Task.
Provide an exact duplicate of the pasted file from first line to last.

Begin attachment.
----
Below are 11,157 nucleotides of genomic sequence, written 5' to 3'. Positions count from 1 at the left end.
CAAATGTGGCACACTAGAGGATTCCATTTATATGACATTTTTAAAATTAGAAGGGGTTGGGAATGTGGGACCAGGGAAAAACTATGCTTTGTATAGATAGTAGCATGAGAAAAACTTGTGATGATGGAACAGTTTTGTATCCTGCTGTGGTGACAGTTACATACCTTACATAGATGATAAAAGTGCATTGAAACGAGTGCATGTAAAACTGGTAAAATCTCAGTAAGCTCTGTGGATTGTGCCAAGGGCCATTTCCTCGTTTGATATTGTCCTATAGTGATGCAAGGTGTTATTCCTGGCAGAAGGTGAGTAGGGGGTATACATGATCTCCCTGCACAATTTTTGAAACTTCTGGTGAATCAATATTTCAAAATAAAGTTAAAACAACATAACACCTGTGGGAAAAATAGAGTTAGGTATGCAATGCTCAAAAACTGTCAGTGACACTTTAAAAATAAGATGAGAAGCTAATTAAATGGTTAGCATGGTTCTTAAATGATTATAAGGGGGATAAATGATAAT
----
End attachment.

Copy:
Below are 11,157 nucleotides of genomic sequence, written 5' to 3'. Positions count from 1 at the left end.
CAAATGTGGCACACTAGAGGATTCCATTTATATGACATTTTTAAAATTAGAAGGGGTTGGGAATGTGGGACCAGGGAAAAACTATGCTTTGTATAGATAGTAGCATGAGAAAAACTTGTGATGATGGAACAGTTTTGTATCCTGCTGTGGTGACAGTTACATACCTTACATAGATGATAAAAGTGCATTGAAACGAGTGCATGTAAAACTGGTAAAATCTCAGTAAGCTCTGTGGATTGTGCCAAGGGCCATTTCCTCGTTTGATATTGTCCTATAGTGATGCAAGGTGTTATTCCTGGCAGAAGGTGAGTAGGGGGTATACATGATCTCCCTGCACAATTTTTGAAACTTCTGGTGAATCAATATTTCAAAATAAAGTTAAAACAACATAACACCTGTGGGAAAAATAGAGTTAGGTATGCAATGCTCAAAAACTGTCAGTGACACTTTAAAAATAAGATGAGAAGCTAATTAAATGGTTAGCATGGTTCTTAAATGATTATAAGGGGGATAAATGATAAT